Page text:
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Microsoft

Ballmer, Gates on Microsoft's Future 582

RoadFever writes: "At the Microsoft shareholders meeting, CEO Ballmer acknowledged they may have a popularity bug. "We understand, based upon the fact that our industry didn't rally to support us, that we need to change the way we interact and relate to our industry," Ballmer said. There's a summary article in the Seattle Times and more stuff on the Microsoft investor relations page. Will words translate to action? Well, the company might want to start by toning down the habit of taking credit for every innovation: "Really, the reason you see open source there at all is because we came in and said there should be a platform that's identical with millions and millions of machines," Gates said." The question-and-answer session near the end of the meeting has the most juicy quotes.
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Ballmer, Gates on Microsoft's Future

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  • innovation? (Score:2, Insightful)

    by jxa00++ ( 322387 )
    just like MS DOS was theirs??
  • by bytes256 ( 519140 ) on Thursday November 08, 2001 @02:29PM (#2539317)
    So wait...did Al Gore or Bill Gates invent the internet?
    • Re:The Internet... (Score:3, Interesting)

      by famazza ( 398147 )

      It makes me remember when Mr. Gates said that internet is too dumb to be successful.

      Tell me do you remember?

      It also remembers me when Mr. Gates stole Pen-Computing technology from a young-innocent-guy who thought he could trust a company like Microsoft

      Yep, there are lots of stories about these things.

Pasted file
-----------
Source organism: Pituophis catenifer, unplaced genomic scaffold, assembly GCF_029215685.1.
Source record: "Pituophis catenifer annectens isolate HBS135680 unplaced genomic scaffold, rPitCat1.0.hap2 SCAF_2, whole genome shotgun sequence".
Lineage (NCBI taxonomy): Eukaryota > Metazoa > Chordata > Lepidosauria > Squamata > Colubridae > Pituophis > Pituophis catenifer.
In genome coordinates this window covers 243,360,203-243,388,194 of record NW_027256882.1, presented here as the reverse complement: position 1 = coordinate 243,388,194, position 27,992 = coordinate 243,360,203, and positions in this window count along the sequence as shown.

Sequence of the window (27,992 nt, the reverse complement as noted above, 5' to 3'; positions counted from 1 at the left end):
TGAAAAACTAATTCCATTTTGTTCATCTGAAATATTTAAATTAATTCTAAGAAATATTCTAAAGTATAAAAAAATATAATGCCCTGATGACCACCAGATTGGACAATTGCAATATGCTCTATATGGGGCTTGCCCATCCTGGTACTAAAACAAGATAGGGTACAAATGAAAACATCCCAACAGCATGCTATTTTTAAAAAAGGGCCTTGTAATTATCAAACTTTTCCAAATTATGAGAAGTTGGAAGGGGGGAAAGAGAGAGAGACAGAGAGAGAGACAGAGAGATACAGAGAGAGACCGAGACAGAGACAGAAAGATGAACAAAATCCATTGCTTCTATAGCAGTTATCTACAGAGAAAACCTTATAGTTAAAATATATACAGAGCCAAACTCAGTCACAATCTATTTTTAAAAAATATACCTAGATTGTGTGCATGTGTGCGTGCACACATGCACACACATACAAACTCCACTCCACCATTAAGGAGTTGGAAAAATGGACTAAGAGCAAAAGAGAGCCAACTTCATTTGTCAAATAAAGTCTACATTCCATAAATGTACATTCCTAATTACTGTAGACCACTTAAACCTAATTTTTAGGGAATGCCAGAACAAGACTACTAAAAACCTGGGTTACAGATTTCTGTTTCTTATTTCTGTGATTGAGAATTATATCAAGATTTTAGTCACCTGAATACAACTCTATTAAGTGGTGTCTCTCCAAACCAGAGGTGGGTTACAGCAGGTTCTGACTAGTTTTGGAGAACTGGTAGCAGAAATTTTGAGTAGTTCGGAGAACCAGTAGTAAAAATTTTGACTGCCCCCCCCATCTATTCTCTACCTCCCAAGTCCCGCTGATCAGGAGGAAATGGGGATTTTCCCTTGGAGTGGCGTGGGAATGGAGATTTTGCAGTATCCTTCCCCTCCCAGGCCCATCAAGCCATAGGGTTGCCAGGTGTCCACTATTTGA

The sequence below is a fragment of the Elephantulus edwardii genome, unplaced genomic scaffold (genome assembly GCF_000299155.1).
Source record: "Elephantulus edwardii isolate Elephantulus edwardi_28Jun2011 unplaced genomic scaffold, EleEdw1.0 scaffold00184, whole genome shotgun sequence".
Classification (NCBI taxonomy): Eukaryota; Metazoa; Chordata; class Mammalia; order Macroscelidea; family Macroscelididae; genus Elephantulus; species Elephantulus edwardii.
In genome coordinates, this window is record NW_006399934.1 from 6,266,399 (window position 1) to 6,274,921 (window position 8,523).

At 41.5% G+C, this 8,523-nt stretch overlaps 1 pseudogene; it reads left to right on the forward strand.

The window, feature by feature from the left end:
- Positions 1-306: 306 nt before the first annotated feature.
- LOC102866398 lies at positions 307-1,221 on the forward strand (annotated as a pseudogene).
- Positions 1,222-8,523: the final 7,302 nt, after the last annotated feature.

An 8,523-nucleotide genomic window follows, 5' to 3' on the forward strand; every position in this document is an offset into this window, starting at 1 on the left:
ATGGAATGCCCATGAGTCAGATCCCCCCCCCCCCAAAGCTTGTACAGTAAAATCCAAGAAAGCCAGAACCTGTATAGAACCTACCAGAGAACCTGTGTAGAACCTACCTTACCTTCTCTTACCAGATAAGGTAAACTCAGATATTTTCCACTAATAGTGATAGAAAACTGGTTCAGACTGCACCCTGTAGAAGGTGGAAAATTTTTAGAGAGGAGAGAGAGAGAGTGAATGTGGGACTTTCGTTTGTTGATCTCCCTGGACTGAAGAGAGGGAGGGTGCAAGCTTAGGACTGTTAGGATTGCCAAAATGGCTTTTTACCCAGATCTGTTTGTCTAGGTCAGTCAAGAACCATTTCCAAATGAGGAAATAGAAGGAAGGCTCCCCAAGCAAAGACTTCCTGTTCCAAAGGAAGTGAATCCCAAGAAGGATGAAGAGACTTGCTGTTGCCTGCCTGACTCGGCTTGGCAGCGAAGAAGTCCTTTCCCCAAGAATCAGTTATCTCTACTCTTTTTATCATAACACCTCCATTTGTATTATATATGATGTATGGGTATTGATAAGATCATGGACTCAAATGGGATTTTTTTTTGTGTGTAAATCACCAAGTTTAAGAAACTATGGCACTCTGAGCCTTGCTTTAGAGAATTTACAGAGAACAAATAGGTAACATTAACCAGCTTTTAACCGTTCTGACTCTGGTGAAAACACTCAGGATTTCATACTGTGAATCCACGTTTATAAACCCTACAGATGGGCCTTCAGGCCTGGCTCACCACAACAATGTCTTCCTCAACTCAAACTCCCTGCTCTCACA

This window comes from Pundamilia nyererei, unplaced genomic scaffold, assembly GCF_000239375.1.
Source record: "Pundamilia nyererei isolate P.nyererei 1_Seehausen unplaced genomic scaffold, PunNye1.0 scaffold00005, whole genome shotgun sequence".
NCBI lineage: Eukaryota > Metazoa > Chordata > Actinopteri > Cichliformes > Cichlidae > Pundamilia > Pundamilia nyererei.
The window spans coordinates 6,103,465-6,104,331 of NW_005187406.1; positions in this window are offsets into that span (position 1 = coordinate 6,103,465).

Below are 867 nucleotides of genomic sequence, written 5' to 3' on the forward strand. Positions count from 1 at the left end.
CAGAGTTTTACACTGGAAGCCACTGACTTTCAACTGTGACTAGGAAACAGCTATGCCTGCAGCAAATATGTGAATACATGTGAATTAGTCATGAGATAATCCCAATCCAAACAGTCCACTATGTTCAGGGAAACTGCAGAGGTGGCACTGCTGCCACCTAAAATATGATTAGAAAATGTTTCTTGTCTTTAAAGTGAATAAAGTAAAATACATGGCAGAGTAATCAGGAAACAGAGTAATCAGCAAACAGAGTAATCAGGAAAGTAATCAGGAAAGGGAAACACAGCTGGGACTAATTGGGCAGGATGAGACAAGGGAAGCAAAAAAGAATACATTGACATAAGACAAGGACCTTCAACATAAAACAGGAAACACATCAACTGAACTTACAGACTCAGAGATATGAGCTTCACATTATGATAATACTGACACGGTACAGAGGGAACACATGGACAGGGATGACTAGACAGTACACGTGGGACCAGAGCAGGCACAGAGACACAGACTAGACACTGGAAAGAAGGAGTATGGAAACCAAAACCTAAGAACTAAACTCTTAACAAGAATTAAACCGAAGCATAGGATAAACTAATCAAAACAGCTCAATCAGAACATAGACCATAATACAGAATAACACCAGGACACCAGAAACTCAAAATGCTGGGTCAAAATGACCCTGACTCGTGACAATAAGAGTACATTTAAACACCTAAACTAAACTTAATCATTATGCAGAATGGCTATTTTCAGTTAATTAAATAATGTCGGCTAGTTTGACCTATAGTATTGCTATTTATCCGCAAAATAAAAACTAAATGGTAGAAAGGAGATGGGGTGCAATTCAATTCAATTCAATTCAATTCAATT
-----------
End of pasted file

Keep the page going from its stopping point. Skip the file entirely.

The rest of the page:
• by 90XDoubleSide ( 522791 ) <ninetyxdoubleside AT hailmail DOT net> on Thursday November 08, 2001 @02:30PM (#2539325)
    "Really, the reason you see open source there at all is because we came in and said there should be a platform that's identical with millions and millions of machines,"

    So wat he's saying is that the mass adoption of their inflexible software has driven people to create open products that will meet their needs, or am I misinterpreting him ? ;)

    • by Ami Ganguli ( 921 ) on Thursday November 08, 2001 @02:37PM (#2539386) Homepage

      I was trying to figure this one out myself. My best guess is that thinks Open Source requires commodity hardware, and figures that Microsoft helped to create the commodity PC platform.

      I'll grant that MS helped to create the PC (although it wasn't entirely their doing by any means - Intel and IBM certainly had a role to play), I'm at a loss as to why this would be relavent to Open Source. Free/Open Source software tends to be much more cross-platform than proprietary stuff, so it's a pretty bizarre statement.

      Could it be that Bill still doesn't get this whole Free Software thing? Can he really be that clueless about the non-Wintel universe?

      • by Null_Packet ( 15946 ) <nullpacket@dosche r . n et> on Thursday November 08, 2001 @03:01PM (#2539579)
        I think what Bill is saying is that he feels the Open Source movement is riding on the coat-tails of Microsoft's success. I think he is implying that Microsoft broke ground and created a standards-based system of software (Office, Windows, etc) and the Open Source movement is using some of his original ideas and yet claiming to be at odds with MS.

        As far as Bill being clueless- remember any large Corporation's PR stuff is like a big card game. Bill and Co. are very, very smart no matter how evil they may or may not be. Don't think for a second that Bill hasn't thought through the whole OSS movement.
      • Yes, yes he can be very clueless about how other people think. He doesn't understand why people are upset with his company. He doesn't understand why people might not like his product. Some people have suggested that he seems a little autistic.

        Fortunately for him, he has done a number of things to overcome these issues. He's usually burried the people that don't like his company, and improved his product so that most people like it.
      • I agree with your statement on commodity hardware, although I think Bill was trying to portray OSS as an imitation of Microsoft. As you say, it's a bizarre statement.